Race To Dubai extended until 2014
As the dust settles on a vintage European Tour season and Luke Donald celebrates his historic money-list double, Tour officials must feel equally satisfied having secured the future of the Race to Dubai.
Donald dominates the headlines with his achievement but my bosses ban me from reflecting on it in too much detail for fear of unduly influencing the voting for Sports Personality of the Year.
But the fact that the world number one knows he has the chance to defend the Race to Dubai title next year is noteworthy enough in the current difficult economic times.
Last Sunday, Tour chief executive, George O’Grady, announced a three-year extension to the deal that has made Dubai the end-of-season destination for the Tour since 2009.
George O'Grady, Chief Executive of The European Tour, presents Luke Donald (right) of England with The Race To Dubai trophy. Photo: Getty
A separate agreement for the bonus pool for the Race is being negotiated.
“Quite frankly I think this is an enormous deal,” O’Grady told BBC Sport. “I’m not talking about the size of the money, I think it shows confidence in our product, which we know is very good, but us knowing it and others knowing it are two different things.”
It is testament to the quality of European golf that the initial deal that transformed the old Order of Merit into the Race to Dubai survived the global economic meltdown that hit the Emirate hard.
The top four players in the world teed it up in Dubai last week and it felt like a fitting end to the global golf season, never mind just the European sector.
O’Grady acknowledges that the golfing riches at his disposal could only help broker the new deal with the Dubai backers. “It certainly didn’t do any harm,” he said.
“I think they saw the final pairing last Thursday with the world number one and two players teeing off together. But our players are in demand wherever they go, obviously it is attractive to join the PGA Tour and play both tours as Luke Donald does. It is easy to do if you are in the world’s top 50.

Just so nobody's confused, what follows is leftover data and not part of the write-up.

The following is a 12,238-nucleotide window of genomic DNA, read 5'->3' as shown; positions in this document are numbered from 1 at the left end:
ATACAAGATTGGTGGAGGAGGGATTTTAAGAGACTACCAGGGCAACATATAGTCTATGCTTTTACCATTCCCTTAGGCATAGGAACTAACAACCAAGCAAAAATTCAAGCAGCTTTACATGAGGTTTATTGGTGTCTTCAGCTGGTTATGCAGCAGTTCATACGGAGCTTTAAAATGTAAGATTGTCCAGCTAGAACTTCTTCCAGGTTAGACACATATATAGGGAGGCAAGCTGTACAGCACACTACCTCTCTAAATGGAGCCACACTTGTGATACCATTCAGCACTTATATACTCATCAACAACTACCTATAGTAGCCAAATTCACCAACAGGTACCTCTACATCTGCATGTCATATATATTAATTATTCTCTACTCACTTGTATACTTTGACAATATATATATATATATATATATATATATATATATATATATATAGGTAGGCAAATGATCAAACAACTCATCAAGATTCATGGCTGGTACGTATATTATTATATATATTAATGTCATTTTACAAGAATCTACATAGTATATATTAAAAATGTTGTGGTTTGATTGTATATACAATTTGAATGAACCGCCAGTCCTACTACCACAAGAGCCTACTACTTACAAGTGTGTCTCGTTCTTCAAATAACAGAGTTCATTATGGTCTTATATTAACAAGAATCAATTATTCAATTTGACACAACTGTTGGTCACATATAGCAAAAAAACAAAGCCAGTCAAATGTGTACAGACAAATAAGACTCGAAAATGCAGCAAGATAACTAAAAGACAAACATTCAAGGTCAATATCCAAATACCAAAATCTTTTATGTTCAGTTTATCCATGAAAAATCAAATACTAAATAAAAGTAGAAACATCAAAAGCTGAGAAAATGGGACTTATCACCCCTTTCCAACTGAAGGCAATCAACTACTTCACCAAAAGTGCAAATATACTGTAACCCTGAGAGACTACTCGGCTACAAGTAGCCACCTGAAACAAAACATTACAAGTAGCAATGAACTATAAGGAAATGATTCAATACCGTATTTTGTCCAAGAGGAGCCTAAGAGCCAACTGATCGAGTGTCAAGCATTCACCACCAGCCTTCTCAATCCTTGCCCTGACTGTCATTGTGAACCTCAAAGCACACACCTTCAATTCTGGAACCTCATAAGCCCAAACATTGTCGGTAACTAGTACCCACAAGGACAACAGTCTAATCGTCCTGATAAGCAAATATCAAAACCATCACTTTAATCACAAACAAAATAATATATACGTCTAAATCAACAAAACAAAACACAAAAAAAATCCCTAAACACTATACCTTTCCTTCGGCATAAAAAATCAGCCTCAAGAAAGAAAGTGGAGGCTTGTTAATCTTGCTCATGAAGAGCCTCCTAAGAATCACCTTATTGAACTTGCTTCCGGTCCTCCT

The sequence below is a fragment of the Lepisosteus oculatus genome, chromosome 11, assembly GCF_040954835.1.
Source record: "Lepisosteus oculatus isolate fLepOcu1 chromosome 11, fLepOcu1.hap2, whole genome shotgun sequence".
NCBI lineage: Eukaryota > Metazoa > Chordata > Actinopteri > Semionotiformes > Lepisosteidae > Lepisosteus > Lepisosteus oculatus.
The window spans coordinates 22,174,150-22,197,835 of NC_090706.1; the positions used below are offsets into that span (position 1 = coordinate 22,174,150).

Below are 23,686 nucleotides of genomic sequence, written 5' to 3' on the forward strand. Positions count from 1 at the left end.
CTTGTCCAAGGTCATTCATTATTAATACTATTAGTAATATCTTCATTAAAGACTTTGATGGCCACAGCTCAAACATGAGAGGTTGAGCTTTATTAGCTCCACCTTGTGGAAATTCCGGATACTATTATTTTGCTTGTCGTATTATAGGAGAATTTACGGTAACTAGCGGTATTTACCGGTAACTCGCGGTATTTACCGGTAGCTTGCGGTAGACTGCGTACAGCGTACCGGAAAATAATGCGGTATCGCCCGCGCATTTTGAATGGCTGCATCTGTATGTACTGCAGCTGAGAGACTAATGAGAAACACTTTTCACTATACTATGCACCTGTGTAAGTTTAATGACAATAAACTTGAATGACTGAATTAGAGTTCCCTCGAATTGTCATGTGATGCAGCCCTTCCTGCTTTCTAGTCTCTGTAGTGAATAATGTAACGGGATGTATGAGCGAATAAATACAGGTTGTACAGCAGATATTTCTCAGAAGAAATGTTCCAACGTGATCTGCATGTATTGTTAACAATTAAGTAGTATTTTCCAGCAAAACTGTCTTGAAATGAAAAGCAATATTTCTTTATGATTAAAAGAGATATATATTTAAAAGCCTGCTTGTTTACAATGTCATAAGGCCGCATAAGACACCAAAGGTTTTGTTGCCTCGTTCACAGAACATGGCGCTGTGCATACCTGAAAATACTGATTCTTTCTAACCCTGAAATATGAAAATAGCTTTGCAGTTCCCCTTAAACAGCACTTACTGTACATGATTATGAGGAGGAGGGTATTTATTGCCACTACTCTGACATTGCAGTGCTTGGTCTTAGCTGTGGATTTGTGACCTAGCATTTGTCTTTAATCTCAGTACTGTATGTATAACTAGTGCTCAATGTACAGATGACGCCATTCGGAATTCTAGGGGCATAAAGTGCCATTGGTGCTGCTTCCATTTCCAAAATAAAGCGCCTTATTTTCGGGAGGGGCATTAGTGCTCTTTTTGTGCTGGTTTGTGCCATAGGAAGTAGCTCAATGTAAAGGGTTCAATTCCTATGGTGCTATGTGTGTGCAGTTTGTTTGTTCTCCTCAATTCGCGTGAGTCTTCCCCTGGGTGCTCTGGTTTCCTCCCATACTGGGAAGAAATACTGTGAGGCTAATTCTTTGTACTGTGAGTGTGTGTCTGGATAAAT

“We have so many players in the top 50. And why? Because all the standards over here have got better and better.”
This will not have a massive impact on the European Tour, but Westwood and McIlroy will have to shed a couple of events and the tournaments that will suffer are likely to be in Europe.
Although the latest Dubai investment is clearly welcome, the biggest challenge for the Tour is to bolster events in the continent from where it derives its name.
Economic chaos in the Eurozone doesn’t help (the Tour’s currency is the Euro) and the Scottish and Irish Opens have still to announce title sponsors for next year. Furthermore the BMW PGA Championship is the only regular Tour event in England.
McIlroy has already committed to the Irish Open and his entry is key to securing a new backer.
Donald will be defending champion in Scotland and has said he will play essentially the same schedule in 2012 as he did this year so its reasonable to assume he will play at Castle Stuart.
These are the key players going forward and their participation in events strengthen the hands of the dealmakers.
The golfing compass points East at the moment with Asian countries the more likely to stump up worthwhile purses.
The Tour insists that sponsors only shell out on tournaments because they offer value for money. “It’s not patronage,” O’Grady said.
McIlroy and Donald have become highly significant sporting figures who in golf are driving the marketplace. They may appear to earn obscene sums of money - Donald pocketed £4.57m from the European Tour and £4.29m in winning the PGA Tour in 2011 - but the fact is they are worth it.